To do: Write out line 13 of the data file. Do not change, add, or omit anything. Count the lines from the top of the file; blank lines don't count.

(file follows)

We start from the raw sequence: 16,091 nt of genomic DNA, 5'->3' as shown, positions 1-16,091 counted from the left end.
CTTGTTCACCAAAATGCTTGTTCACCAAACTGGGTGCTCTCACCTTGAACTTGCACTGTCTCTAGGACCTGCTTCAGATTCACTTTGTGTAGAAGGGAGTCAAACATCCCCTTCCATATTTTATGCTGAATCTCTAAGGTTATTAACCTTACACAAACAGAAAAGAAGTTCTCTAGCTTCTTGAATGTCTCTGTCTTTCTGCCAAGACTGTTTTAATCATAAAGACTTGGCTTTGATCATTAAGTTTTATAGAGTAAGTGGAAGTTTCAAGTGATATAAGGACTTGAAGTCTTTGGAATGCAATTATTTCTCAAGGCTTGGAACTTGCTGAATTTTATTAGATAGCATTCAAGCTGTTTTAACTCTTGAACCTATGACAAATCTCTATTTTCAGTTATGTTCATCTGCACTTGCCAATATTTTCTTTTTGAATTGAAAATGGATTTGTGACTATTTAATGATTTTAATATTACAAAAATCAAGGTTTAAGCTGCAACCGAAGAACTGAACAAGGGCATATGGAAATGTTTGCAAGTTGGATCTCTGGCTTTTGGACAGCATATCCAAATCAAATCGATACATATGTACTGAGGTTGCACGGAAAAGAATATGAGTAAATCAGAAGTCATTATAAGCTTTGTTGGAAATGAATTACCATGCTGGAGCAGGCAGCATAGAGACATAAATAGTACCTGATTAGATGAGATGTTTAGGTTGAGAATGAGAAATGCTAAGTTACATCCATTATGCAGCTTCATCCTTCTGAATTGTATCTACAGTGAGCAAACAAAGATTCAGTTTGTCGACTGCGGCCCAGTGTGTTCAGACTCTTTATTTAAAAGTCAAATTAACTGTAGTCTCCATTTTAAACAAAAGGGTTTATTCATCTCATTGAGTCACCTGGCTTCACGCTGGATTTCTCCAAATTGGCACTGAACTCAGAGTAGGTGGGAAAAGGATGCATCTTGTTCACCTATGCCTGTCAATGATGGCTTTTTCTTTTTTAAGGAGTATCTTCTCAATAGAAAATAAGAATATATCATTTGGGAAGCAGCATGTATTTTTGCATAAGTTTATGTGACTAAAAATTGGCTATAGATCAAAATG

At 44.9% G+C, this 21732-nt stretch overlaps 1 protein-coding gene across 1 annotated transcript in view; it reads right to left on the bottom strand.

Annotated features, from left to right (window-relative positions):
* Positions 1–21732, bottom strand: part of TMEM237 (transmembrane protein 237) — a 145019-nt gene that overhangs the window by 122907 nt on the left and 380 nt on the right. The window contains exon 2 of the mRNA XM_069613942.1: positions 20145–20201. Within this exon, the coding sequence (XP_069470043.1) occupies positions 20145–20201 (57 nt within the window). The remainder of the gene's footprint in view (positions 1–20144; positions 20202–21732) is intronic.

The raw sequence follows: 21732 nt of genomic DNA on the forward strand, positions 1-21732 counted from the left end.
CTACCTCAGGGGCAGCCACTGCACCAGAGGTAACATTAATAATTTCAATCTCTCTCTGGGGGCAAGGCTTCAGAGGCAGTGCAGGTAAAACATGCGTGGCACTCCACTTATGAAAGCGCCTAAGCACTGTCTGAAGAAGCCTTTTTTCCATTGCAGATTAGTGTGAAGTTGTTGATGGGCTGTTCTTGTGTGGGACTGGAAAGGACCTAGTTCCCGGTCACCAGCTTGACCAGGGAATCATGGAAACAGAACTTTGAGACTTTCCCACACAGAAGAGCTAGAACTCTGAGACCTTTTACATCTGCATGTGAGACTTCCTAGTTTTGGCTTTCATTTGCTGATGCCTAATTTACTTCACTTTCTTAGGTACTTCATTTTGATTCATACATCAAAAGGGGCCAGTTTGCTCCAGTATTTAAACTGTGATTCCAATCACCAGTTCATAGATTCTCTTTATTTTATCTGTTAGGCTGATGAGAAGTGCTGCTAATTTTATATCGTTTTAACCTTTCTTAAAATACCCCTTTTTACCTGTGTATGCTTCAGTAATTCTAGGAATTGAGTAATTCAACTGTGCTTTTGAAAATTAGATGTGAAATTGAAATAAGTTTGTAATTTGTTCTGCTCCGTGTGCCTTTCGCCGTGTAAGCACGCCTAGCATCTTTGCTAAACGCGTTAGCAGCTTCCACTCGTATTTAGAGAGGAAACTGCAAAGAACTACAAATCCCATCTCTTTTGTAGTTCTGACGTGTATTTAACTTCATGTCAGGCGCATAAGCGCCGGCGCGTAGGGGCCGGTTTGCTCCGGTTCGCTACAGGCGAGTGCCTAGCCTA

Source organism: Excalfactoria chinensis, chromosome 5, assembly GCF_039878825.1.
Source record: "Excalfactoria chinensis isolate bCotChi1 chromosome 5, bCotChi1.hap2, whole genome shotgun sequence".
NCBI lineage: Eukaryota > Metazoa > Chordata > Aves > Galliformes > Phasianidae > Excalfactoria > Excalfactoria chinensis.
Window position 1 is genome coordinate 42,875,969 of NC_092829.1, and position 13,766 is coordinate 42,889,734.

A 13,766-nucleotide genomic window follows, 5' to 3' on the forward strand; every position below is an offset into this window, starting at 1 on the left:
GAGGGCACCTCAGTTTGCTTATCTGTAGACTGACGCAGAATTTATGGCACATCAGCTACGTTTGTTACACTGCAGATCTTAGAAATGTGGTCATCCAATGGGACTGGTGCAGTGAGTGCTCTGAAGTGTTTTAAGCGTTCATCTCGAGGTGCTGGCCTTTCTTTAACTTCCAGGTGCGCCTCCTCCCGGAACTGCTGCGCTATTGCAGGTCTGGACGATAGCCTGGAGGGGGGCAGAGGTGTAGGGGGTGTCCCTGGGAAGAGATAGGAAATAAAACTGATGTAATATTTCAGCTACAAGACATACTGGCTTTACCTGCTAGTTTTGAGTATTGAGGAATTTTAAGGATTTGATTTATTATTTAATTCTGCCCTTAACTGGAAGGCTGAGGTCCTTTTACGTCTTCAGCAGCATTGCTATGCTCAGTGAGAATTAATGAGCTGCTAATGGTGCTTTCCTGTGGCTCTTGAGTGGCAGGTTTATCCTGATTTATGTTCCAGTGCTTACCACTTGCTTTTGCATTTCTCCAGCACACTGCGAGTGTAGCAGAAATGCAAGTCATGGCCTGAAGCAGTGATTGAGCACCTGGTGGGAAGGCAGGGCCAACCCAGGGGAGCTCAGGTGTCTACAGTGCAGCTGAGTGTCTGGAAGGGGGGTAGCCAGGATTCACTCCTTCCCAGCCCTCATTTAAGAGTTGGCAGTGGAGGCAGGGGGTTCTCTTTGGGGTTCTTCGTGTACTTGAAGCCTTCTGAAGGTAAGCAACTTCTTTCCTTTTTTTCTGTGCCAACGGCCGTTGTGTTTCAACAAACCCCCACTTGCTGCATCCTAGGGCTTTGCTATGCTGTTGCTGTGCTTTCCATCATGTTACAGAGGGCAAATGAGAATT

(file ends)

GAGGGCACCTCAGTTTGCTTATCTGTAGACTGACGCAGAATTTATGGCACATCAGCTACGTTTGTTACACTGCAGATCTTAGAAATGTGGTCATCCAATGGGACTGGTGCAGTGAGTGCTCTGAAGTGTTTTAAGCGTTCATCTCGAGGTGCTGGCCTTTCTTTAACTTCCAGGTGCGCCTCCTCCCGGAACTGCTGCGCTATTGCAGGTCTGGACGATAGCCTGGAGGGGGGCAGAGGTGTAGGGGGTGTCCCTGGGAAGAGATAGGAAATAAAACTGATGTAATATTTCAGCTACAAGACATACTGGCTTTACCTGCTAGTTTTGAGTATTGAGGAATTTTAAGGATTTGATTTATTATTTAATTCTGCCCTTAACTGGAAGGCTGAGGTCCTTTTACGTCTTCAGCAGCATTGCTATGCTCAGTGAGAATTAATGAGCTGCTAATGGTGCTTTCCTGTGGCTCTTGAGTGGCAGGTTTATCCTGATTTATGTTCCAGTGCTTACCACTTGCTTTTGCATTTCTCCAGCACACTGCGAGTGTAGCAGAAATGCAAGTCATGGCCTGAAGCAGTGATTGAGCACCTGGTGGGAAGGCAGGGCCAACCCAGGGGAGCTCAGGTGTCTACAGTGCAGCTGAGTGTCTGGAAGGGGGGTAGCCAGGATTCACTCCTTCCCAGCCCTCATTTAAGAGTTGGCAGTGGAGGCAGGGGGTTCTCTTTGGGGTTCTTCGTGTACTTGAAGCCTTCTGAAGGTAAGCAACTTCTTTCCTTTTTTTCTGTGCCAACGGCCGTTGTGTTTCAACAAACCCCCACTTGCTGCATCCTAGGGCTTTGCTATGCTGTTGCTGTGCTTTCCATCATGTTACAGAGGGCAAATGAGAATT